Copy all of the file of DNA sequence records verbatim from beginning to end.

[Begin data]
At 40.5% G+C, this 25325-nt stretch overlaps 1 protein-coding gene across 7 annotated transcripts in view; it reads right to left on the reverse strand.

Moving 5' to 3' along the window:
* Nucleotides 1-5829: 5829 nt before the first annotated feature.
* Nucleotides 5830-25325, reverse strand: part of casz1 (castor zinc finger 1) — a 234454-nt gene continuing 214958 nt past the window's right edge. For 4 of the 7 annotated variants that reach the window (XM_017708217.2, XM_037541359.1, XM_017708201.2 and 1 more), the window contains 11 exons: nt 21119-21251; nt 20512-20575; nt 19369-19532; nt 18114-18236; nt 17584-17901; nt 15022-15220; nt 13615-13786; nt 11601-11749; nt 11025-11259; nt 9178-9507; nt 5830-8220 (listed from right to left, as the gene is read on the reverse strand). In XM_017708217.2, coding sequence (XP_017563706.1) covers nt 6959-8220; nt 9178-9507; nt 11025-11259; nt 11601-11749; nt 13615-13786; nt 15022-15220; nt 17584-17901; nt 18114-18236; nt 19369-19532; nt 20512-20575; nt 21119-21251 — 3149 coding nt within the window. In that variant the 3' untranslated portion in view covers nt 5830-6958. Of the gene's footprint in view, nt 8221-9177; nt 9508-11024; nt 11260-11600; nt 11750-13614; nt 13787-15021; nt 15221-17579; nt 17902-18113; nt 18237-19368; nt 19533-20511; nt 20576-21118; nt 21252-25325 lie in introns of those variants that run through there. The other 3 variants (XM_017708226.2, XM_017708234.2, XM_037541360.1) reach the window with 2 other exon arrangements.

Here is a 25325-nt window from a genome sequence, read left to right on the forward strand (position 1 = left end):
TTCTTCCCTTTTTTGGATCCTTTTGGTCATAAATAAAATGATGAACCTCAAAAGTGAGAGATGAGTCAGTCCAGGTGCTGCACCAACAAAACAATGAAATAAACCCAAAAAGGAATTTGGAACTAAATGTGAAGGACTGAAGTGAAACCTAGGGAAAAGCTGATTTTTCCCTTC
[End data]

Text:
At 40.5% G+C, this 25325-nt stretch overlaps 1 protein-coding gene across 7 annotated transcripts in view; it reads right to left on the reverse strand.

Moving 5' to 3' along the window:
* Nucleotides 1-5829: 5829 nt before the first annotated feature.
* Nucleotides 5830-25325, reverse strand: part of casz1 (castor zinc finger 1) — a 234454-nt gene continuing 214958 nt past the window's right edge. For 4 of the 7 annotated variants that reach the window (XM_017708217.2, XM_037541359.1, XM_017708201.2 and 1 more), the window contains 11 exons: nt 21119-21251; nt 20512-20575; nt 19369-19532; nt 18114-18236; nt 17584-17901; nt 15022-15220; nt 13615-13786; nt 11601-11749; nt 11025-11259; nt 9178-9507; nt 5830-8220 (listed from right to left, as the gene is read on the reverse strand). In XM_017708217.2, coding sequence (XP_017563706.1) covers nt 6959-8220; nt 9178-9507; nt 11025-11259; nt 11601-11749; nt 13615-13786; nt 15022-15220; nt 17584-17901; nt 18114-18236; nt 19369-19532; nt 20512-20575; nt 21119-21251 — 3149 coding nt within the window. In that variant the 3' untranslated portion in view covers nt 5830-6958. Of the gene's footprint in view, nt 8221-9177; nt 9508-11024; nt 11260-11600; nt 11750-13614; nt 13787-15021; nt 15221-17579; nt 17902-18113; nt 18237-19368; nt 19533-20511; nt 20576-21118; nt 21252-25325 lie in introns of those variants that run through there. The other 3 variants (XM_017708226.2, XM_017708234.2, XM_037541360.1) reach the window with 2 other exon arrangements.

Here is a 25325-nt window from a genome sequence, read left to right on the forward strand (position 1 = left end):
TTCTTCCCTTTTTTGGATCCTTTTGGTCATAAATAAAATGATGAACCTCAAAAGTGAGAGATGAGTCAGTCCAGGTGCTGCACCAACAAAACAATGAAATAAACCCAAAAAGGAATTTGGAACTAAATGTGAAGGACTGAAGTGAAACCTAGGGAAAAGCTGATTTTTCCCTTC